May 7, 2019 - Richard Moss
This fascinating project, which launched in 2016 in Wales, has seen volunteers working to transcribe more than 3,000 important documents gathered together shortly after the famous Newport Chartist Rising of November 3rd and 4th 1839. Unlocking the Chartist Trials uses online volunteers to transcribe the court records relating to the famous Rising, which is cited […]
Thomas Muir was a radical, who campaigned for political reform in Scotland. He was eventually accused of sedition and transported to Australia, following one of the most notorious and controversial trials in Scottish history. He became known as the father of Scottish democracy and one of Scotland’s five ‘political martyrs’.
The 1800s saw a series of protests and uprisings in Britain, as people campaigned against slavery, unjust taxes and laws imposed by the government and in support of fair wages, the right to vote and to have their voices heard in parliament. Protest flags, posters and banners carrying radical slogans were a popular way for campaigners to get their message across at marches and rallies, and to cooperate without endangering individuals. The Skelmanthorpe flag was created in secret, in Huddersfield, initially to honour the victims of what became known as the Peterloo Massacre, in 1819.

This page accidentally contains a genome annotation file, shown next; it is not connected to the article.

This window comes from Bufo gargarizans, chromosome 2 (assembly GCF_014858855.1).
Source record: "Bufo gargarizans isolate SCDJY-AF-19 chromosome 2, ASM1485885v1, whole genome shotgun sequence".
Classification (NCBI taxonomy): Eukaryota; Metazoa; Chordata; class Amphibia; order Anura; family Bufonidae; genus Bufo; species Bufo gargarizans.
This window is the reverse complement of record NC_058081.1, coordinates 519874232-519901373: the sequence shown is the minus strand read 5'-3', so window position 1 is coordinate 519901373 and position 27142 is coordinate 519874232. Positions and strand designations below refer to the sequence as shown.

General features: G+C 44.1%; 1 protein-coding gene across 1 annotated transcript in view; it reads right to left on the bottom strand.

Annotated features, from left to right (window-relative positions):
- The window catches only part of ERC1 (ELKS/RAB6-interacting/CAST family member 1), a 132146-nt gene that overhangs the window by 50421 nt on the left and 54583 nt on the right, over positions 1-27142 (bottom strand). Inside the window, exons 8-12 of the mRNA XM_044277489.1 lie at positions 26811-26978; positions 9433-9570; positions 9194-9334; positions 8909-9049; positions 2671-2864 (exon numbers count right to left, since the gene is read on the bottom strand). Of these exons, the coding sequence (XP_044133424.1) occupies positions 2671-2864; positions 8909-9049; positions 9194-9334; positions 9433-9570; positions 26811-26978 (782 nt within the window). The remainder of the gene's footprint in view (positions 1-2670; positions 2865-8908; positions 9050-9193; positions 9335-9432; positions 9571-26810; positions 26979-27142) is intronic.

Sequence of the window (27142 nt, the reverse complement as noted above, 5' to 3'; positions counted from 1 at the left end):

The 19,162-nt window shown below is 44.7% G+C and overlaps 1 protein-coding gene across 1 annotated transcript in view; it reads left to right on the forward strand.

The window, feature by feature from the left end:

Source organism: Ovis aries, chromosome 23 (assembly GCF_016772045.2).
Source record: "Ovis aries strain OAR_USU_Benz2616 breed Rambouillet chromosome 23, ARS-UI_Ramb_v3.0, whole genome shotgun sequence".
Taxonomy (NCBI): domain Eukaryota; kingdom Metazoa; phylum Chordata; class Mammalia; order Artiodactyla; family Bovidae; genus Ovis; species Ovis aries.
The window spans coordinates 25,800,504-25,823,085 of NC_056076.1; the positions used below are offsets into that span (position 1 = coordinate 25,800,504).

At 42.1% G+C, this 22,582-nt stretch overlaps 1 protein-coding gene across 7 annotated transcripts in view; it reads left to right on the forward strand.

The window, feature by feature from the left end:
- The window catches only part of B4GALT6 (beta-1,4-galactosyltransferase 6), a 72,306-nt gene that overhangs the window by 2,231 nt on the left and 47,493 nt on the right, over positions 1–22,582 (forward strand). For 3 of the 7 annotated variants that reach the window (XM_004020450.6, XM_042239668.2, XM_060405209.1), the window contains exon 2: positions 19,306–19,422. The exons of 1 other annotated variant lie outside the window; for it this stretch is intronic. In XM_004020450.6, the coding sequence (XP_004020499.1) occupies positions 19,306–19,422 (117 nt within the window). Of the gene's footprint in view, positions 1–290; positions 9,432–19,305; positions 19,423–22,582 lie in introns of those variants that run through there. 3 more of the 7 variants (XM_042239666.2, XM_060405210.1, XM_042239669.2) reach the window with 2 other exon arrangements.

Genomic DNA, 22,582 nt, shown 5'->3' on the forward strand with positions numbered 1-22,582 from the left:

This protest banner was one of many carried to a Reform meeting convened by the Manchester Radical Union at St Peter’s Field in Manchester on 16 August 1819. By mid-afternoon as many as fifteen people, including four women and a child, were either dead or fatally injured. A further 400-700 suffered serious wounds, including Thomas Redford, who carried this banner.
The Chartists were a national protest movement who campaigned between 1838 and 1857 for political reform and representation of working class people.